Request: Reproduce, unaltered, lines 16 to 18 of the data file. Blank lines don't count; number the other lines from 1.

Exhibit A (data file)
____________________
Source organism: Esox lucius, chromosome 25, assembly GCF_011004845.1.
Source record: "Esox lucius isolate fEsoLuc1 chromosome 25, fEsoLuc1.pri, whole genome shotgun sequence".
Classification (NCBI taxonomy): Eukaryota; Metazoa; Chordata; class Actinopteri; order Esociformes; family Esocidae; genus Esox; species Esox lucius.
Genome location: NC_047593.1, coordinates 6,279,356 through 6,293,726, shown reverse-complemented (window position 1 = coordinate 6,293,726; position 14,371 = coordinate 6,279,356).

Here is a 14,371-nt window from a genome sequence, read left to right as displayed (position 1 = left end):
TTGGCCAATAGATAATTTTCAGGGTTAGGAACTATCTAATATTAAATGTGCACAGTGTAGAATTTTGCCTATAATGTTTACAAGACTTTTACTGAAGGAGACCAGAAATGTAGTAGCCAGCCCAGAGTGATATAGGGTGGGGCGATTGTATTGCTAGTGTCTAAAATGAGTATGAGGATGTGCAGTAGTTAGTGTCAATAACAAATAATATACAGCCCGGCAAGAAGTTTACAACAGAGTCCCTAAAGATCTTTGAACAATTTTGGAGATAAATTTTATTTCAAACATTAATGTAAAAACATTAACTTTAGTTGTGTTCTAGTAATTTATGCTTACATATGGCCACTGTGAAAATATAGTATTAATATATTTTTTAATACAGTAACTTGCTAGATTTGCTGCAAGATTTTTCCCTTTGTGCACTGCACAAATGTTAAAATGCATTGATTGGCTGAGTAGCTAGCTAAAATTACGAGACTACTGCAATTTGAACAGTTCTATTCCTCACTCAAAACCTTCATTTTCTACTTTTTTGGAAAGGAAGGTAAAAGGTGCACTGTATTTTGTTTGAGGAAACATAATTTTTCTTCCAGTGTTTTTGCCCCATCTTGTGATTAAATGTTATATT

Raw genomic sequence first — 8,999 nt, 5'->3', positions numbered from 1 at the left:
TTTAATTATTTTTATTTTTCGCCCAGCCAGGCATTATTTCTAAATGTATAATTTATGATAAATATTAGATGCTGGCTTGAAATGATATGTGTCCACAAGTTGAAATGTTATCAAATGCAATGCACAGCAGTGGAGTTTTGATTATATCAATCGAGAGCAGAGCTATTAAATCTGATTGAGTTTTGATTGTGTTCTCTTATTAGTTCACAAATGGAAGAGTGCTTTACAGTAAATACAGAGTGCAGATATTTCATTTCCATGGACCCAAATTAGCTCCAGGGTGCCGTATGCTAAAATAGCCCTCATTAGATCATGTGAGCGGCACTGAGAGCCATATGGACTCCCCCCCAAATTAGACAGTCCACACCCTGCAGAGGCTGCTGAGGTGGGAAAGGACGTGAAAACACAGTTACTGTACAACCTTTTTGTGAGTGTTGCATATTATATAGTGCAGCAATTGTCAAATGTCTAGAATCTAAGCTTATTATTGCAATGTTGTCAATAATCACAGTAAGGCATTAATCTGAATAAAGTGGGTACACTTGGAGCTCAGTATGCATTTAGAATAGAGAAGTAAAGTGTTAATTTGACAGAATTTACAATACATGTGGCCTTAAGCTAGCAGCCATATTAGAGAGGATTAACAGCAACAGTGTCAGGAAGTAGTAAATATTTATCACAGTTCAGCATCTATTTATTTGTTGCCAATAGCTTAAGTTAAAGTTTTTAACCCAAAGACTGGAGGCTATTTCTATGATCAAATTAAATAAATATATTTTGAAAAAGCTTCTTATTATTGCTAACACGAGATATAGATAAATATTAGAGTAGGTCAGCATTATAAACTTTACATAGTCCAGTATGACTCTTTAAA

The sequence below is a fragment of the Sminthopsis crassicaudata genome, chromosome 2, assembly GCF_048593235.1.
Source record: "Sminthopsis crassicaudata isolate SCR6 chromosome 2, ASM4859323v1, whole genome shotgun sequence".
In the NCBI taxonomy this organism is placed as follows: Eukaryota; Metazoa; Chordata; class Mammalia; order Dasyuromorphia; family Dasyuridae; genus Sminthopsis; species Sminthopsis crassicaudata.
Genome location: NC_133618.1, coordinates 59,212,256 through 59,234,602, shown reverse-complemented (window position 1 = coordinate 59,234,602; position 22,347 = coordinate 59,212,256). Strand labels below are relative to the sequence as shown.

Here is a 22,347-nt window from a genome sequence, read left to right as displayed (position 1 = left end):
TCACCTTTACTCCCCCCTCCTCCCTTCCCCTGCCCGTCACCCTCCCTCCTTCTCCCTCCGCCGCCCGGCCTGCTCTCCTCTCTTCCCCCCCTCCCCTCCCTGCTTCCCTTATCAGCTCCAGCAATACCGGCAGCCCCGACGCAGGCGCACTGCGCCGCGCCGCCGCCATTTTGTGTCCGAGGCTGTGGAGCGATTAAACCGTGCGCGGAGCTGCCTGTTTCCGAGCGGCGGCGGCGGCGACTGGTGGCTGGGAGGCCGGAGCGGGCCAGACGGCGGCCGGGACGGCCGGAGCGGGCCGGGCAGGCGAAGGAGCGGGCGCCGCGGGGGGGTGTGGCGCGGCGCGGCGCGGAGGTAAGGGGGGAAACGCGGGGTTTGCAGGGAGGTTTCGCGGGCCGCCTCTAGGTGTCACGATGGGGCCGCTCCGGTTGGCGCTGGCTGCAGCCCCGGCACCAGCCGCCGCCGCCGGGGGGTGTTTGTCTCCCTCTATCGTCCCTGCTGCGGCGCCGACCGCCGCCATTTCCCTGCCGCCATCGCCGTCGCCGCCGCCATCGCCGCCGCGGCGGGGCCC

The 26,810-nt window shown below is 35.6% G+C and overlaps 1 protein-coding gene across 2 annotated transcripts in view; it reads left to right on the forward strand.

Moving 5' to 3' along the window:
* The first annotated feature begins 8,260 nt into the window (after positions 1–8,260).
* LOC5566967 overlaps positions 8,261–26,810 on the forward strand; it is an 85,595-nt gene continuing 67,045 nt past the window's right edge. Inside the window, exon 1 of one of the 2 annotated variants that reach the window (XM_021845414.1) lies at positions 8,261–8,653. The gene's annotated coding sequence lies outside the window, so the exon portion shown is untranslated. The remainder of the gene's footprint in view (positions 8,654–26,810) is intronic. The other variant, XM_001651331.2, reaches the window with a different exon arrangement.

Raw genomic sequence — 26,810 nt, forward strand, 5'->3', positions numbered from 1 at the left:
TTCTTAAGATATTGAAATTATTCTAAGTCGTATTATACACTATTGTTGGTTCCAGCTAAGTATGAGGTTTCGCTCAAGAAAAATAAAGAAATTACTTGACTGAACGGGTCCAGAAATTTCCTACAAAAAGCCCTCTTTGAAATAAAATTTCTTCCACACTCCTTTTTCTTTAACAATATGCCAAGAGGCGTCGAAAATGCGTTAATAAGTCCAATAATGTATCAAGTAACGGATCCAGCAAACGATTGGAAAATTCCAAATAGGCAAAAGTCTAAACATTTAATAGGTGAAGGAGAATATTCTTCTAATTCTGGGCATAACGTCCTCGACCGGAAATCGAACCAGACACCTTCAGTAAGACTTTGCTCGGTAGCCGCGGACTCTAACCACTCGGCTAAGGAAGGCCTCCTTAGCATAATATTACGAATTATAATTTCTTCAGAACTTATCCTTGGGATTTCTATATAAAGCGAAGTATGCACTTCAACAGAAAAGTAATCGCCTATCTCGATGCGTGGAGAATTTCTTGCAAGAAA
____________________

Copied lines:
Moving 5' to 3' along the window:
* The first annotated feature begins 8,260 nt into the window (after positions 1–8,260).
* LOC5566967 overlaps positions 8,261–26,810 on the forward strand; it is an 85,595-nt gene continuing 67,045 nt past the window's right edge. Inside the window, exon 1 of one of the 2 annotated variants that reach the window (XM_021845414.1) lies at positions 8,261–8,653. The gene's annotated coding sequence lies outside the window, so the exon portion shown is untranslated. The remainder of the gene's footprint in view (positions 8,654–26,810) is intronic. The other variant, XM_001651331.2, reaches the window with a different exon arrangement.